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Wildfire, fire management and air quality news for western Montana and the Northern Rockies.

Public Comment Period Begins On Proposed Lolo Forest Replanting

Michelle and Dan Schurg walk through their Florence area neighborhood in the aftermath of the Lolo Peak Fire, September 2017.
Mike Albans
Michelle and Dan Schurg walk through their Florence area neighborhood in the aftermath of the Lolo Peak Fire, September 2017.

The Lolo National Forest’s Missoula Ranger District is now accepting public comment on a proposal to plant trees on thousands of acres that burned in last summer’s 50,000-acre Lolo Peak fire.

The proposed treatments would occur on almost 8,000 acres burned by the Lolo Peak Fire.

"It’s all along Highway 12 from Mormon Creek to Elk Meadows Road," says Forrest Parks, a forester on the Lolo National Forest.

Parks says the project’s goal is twofold.

"To reforest, obviously, stuff that burned up in the fire, but we’re planting areas that have a low probability of regenerating naturally, which tend to be the warm and dry areas. We’re not just going to plant everywhere. If it’s going to come in naturally, we’re not going to plant," he said.

Parks says native tree species will be used in the targeted burned areas; specifically, ponderosa pine and western larch.

Site preparation may include a technique called "scalping."

"Once grass and shrubs take over, they compete with trees – mostly to the root system competes for water in the immediate area – so you do a small scalp, like 12 to 16 inches to kill off the grass and give the trees a chance to absorb nutrients and water," Parks says.

The newly planted seedlings would also be protected from animal grazing.

"Deer and elk like to eat the buds in the spring before the grass greens up, so you put a net around the tree. That stops them from eating those buds and killing the tree. After usually around three years when the tree is big enough to handle the buds being eaten off the top of them, we remove it," says Parks.

The replanting project could take up to eight years to complete.

A combined scoping and public comment period runs through April 16.


There will be a combined 30-day scoping and comment period on the proposal.  Comments specific to the proposed actions and/or to individual sites and resources are valuable in helping the Forest Service identify issues and concerns.  Comments can be provided by April 16, 2018 to:  Forrest Parks, Missoula Ranger District, 24 Fort Missoula Road, Missoula, MT 59804.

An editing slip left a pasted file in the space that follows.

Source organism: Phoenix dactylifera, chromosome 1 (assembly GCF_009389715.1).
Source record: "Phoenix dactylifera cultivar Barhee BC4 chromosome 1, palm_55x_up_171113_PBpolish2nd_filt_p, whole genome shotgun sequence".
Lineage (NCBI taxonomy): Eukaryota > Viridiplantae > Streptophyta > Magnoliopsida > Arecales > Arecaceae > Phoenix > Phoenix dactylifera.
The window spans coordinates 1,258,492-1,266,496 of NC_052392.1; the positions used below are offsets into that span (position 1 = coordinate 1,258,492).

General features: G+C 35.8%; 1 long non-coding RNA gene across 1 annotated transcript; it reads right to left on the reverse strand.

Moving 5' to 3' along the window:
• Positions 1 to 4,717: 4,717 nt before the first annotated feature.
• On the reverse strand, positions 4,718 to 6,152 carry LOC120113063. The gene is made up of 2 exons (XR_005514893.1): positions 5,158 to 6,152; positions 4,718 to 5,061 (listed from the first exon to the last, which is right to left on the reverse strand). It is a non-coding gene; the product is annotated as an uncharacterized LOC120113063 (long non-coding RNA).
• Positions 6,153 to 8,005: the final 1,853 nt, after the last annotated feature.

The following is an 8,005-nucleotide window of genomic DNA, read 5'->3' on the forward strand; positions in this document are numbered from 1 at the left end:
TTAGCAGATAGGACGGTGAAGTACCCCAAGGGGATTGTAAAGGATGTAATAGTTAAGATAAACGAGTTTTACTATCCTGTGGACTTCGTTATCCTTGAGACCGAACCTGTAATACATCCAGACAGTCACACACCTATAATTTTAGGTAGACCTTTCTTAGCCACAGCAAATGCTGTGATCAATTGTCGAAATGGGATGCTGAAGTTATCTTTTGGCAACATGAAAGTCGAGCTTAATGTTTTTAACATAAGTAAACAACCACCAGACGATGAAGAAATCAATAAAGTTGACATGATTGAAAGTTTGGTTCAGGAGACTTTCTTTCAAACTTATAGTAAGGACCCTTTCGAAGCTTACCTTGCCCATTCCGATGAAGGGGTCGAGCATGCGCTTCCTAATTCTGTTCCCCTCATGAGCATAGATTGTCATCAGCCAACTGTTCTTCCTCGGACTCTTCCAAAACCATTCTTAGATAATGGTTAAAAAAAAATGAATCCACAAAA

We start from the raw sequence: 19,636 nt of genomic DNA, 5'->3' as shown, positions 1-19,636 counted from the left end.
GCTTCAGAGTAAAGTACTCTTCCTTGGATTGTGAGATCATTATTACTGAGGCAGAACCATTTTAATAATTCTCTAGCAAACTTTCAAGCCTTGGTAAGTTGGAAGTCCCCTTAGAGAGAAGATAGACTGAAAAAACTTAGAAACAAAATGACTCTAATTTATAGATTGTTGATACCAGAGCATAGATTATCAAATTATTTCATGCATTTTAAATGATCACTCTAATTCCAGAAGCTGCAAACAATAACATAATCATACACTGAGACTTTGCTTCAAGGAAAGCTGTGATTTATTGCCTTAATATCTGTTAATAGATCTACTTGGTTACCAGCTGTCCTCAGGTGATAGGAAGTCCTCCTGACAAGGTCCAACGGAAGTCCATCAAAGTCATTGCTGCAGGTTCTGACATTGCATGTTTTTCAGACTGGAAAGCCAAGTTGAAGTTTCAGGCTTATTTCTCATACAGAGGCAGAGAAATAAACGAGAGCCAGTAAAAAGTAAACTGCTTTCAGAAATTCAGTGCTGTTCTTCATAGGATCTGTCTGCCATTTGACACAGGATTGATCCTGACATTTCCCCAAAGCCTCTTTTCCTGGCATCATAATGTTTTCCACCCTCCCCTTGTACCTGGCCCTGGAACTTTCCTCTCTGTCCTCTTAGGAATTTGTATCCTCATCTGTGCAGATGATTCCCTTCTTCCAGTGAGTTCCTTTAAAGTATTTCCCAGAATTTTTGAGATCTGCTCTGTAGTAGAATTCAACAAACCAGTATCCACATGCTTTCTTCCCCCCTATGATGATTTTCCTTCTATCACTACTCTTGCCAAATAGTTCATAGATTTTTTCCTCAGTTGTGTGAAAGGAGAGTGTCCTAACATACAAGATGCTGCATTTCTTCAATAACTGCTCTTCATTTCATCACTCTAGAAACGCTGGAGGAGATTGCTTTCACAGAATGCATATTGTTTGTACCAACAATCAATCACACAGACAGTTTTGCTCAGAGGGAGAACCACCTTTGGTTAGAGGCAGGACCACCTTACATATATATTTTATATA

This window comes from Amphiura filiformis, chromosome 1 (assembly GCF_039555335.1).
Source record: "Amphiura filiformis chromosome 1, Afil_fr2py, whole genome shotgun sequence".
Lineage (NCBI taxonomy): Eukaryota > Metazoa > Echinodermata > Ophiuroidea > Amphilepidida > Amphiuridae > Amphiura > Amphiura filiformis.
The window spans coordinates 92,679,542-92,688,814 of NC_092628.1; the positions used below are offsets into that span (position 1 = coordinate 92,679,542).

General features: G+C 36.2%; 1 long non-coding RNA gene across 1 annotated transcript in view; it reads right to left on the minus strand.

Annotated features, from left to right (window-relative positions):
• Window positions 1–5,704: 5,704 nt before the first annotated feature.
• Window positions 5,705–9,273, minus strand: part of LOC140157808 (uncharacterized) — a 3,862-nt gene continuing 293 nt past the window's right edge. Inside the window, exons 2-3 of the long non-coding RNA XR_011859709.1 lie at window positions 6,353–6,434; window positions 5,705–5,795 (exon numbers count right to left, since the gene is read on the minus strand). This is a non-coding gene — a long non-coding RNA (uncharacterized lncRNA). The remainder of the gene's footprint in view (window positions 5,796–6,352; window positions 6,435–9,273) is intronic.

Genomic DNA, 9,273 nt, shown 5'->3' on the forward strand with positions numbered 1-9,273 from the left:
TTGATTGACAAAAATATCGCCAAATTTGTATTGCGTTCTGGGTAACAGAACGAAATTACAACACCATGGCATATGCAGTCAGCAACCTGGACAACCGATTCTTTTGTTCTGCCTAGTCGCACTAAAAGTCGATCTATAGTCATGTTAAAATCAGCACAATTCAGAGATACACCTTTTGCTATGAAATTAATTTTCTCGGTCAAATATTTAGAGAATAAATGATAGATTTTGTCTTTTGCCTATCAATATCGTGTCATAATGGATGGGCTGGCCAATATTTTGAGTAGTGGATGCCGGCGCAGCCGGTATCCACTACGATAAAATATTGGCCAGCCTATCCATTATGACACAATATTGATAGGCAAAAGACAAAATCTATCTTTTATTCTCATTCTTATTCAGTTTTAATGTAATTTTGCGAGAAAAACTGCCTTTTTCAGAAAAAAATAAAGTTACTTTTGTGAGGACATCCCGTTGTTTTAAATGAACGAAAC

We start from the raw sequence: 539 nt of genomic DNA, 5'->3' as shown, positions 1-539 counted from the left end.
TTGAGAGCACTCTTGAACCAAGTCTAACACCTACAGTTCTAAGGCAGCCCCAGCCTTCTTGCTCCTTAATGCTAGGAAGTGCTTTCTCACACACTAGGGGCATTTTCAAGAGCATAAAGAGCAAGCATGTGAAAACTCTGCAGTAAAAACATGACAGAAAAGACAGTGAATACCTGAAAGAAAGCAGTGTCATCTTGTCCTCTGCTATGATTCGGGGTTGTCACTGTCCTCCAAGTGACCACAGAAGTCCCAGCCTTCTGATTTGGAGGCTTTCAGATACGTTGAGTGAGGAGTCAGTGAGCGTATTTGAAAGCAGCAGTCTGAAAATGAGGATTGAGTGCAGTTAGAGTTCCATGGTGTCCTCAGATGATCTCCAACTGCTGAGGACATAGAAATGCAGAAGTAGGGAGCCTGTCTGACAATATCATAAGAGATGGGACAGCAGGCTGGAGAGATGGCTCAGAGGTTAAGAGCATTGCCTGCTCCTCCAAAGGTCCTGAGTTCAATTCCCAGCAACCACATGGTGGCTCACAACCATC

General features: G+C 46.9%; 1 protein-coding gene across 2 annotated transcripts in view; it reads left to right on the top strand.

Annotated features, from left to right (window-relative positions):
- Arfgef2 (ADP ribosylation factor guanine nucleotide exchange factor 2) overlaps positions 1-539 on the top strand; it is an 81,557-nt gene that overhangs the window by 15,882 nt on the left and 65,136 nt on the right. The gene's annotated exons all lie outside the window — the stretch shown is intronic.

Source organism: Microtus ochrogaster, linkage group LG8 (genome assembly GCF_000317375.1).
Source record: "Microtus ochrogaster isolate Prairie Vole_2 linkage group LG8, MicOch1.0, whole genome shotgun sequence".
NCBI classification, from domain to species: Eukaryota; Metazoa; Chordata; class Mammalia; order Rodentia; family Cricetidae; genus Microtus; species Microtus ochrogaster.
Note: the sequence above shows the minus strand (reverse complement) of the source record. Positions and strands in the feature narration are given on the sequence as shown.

Electronic comments may be sent to: 

Office hours, for those who wish to hand deliver comments to the Missoula Ranger District are: 8:00 a.m. to 4:30 p.m., Monday – Friday (except federal holidays).  Acceptable formats for electronic comments include word perfect, rtf, or MS word.

Comments should include:  (1) your name, telephone number and organization, if any; (2) title of the project on which the comment is being submitted; (3) specific facts along with supporting reasons that you believe should be considered; and (4) your signature.  Comments received in response to this solicitation, including names and addresses of those who commented, will be considered part of the public record and may be available for public inspection. 

For additional information on the project, please contact Forrest Parks at (406) 329-3954.

O’Brien first landed at Montana Public Radio three decades ago as a news intern while attending the University of Montana School of Journalism. His first career job out of school was covering the 1995 Montana Legislature. When the session wrapped up, O’Brien was fortunate enough to land a full-time position at the station as a general assignment reporter. Feel free to drop him a line at
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